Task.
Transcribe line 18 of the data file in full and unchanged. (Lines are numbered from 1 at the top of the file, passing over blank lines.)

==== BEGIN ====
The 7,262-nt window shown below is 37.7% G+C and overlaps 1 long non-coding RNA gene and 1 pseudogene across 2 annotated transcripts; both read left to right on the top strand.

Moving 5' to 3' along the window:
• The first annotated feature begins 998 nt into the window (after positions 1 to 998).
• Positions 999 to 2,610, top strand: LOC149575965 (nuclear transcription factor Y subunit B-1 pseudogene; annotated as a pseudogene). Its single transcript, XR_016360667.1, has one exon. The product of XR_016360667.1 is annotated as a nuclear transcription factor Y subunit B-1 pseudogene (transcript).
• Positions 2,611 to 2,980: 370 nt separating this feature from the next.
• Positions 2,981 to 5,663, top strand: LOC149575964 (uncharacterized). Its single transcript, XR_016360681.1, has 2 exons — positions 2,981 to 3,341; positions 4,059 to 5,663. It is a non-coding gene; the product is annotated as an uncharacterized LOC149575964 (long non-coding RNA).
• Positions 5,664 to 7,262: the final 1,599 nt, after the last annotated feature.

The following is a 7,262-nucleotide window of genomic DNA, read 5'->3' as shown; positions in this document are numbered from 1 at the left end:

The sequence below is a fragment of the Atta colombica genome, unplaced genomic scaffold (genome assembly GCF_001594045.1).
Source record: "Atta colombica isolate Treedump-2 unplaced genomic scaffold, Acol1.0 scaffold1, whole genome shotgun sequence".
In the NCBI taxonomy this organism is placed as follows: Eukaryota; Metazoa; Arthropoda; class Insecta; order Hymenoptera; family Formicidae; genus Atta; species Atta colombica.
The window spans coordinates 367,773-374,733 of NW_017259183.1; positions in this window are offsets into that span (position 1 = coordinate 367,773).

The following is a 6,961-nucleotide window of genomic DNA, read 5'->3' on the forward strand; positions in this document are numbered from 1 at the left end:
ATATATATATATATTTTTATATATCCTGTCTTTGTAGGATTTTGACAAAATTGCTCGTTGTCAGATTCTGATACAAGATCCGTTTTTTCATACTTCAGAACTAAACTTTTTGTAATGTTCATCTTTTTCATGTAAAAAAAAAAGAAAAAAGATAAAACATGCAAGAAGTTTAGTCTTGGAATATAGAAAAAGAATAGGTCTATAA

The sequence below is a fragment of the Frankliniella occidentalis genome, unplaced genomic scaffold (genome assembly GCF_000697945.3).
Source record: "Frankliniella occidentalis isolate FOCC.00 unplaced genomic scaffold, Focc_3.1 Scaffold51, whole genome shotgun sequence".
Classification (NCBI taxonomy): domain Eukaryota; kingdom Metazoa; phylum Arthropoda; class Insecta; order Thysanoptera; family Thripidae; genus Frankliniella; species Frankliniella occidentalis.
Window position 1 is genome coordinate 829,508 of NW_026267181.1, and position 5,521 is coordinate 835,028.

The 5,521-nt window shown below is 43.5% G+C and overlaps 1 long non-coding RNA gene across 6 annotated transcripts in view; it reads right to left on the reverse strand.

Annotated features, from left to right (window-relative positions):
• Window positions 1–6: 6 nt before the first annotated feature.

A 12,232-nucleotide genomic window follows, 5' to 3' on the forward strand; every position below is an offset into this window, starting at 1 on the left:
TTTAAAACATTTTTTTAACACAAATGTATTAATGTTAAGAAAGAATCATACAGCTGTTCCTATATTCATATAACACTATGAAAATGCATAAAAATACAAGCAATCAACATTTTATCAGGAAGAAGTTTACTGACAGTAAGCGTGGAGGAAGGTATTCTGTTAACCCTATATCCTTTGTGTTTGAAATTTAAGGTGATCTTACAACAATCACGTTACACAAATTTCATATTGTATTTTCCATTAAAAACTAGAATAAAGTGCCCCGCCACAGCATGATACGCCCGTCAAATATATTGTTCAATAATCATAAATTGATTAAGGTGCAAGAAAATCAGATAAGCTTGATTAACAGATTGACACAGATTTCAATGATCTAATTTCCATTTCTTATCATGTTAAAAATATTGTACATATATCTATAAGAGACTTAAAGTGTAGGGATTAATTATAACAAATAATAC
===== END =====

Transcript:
Window position 1 is genome coordinate 829,508 of NW_026267181.1, and position 5,521 is coordinate 835,028.